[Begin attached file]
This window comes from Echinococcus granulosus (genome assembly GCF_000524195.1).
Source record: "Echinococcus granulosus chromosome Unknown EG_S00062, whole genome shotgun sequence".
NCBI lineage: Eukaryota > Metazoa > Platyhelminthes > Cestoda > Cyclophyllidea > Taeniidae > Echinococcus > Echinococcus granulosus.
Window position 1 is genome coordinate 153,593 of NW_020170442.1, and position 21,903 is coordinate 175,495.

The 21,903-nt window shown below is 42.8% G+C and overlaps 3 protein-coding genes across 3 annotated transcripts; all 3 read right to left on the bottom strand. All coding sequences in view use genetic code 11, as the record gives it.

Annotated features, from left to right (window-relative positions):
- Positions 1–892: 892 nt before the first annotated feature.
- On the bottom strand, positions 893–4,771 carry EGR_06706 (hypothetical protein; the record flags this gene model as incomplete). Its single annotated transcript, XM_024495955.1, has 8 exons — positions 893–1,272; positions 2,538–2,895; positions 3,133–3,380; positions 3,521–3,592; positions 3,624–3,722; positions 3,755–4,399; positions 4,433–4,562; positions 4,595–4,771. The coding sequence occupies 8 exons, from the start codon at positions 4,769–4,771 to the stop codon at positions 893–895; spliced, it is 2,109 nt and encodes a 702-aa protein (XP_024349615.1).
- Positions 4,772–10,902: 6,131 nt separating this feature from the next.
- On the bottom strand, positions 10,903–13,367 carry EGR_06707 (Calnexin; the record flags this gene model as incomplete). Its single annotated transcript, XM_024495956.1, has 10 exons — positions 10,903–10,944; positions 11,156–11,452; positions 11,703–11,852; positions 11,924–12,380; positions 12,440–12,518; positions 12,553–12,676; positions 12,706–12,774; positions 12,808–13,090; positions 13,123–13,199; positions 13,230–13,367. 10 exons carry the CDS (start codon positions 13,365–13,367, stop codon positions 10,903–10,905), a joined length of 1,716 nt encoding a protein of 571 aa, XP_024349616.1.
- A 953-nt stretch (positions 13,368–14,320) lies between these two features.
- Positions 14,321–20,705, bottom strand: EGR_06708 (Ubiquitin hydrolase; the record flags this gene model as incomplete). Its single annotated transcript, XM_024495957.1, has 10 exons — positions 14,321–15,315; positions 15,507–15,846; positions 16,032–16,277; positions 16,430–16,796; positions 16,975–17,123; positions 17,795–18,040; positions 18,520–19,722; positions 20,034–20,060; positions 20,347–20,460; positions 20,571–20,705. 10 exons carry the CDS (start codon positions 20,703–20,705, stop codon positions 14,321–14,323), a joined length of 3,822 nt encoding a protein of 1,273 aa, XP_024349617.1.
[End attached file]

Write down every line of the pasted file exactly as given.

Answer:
This window comes from Echinococcus granulosus (genome assembly GCF_000524195.1).
Source record: "Echinococcus granulosus chromosome Unknown EG_S00062, whole genome shotgun sequence".
NCBI lineage: Eukaryota > Metazoa > Platyhelminthes > Cestoda > Cyclophyllidea > Taeniidae > Echinococcus > Echinococcus granulosus.
Window position 1 is genome coordinate 153,593 of NW_020170442.1, and position 21,903 is coordinate 175,495.

The 21,903-nt window shown below is 42.8% G+C and overlaps 3 protein-coding genes across 3 annotated transcripts; all 3 read right to left on the bottom strand. All coding sequences in view use genetic code 11, as the record gives it.

Annotated features, from left to right (window-relative positions):
- Positions 1–892: 892 nt before the first annotated feature.
- On the bottom strand, positions 893–4,771 carry EGR_06706 (hypothetical protein; the record flags this gene model as incomplete). Its single annotated transcript, XM_024495955.1, has 8 exons — positions 893–1,272; positions 2,538–2,895; positions 3,133–3,380; positions 3,521–3,592; positions 3,624–3,722; positions 3,755–4,399; positions 4,433–4,562; positions 4,595–4,771. The coding sequence occupies 8 exons, from the start codon at positions 4,769–4,771 to the stop codon at positions 893–895; spliced, it is 2,109 nt and encodes a 702-aa protein (XP_024349615.1).
- Positions 4,772–10,902: 6,131 nt separating this feature from the next.
- On the bottom strand, positions 10,903–13,367 carry EGR_06707 (Calnexin; the record flags this gene model as incomplete). Its single annotated transcript, XM_024495956.1, has 10 exons — positions 10,903–10,944; positions 11,156–11,452; positions 11,703–11,852; positions 11,924–12,380; positions 12,440–12,518; positions 12,553–12,676; positions 12,706–12,774; positions 12,808–13,090; positions 13,123–13,199; positions 13,230–13,367. 10 exons carry the CDS (start codon positions 13,365–13,367, stop codon positions 10,903–10,905), a joined length of 1,716 nt encoding a protein of 571 aa, XP_024349616.1.
- A 953-nt stretch (positions 13,368–14,320) lies between these two features.
- Positions 14,321–20,705, bottom strand: EGR_06708 (Ubiquitin hydrolase; the record flags this gene model as incomplete). Its single annotated transcript, XM_024495957.1, has 10 exons — positions 14,321–15,315; positions 15,507–15,846; positions 16,032–16,277; positions 16,430–16,796; positions 16,975–17,123; positions 17,795–18,040; positions 18,520–19,722; positions 20,034–20,060; positions 20,347–20,460; positions 20,571–20,705. 10 exons carry the CDS (start codon positions 20,703–20,705, stop codon positions 14,321–14,323), a joined length of 3,822 nt encoding a protein of 1,273 aa, XP_024349617.1.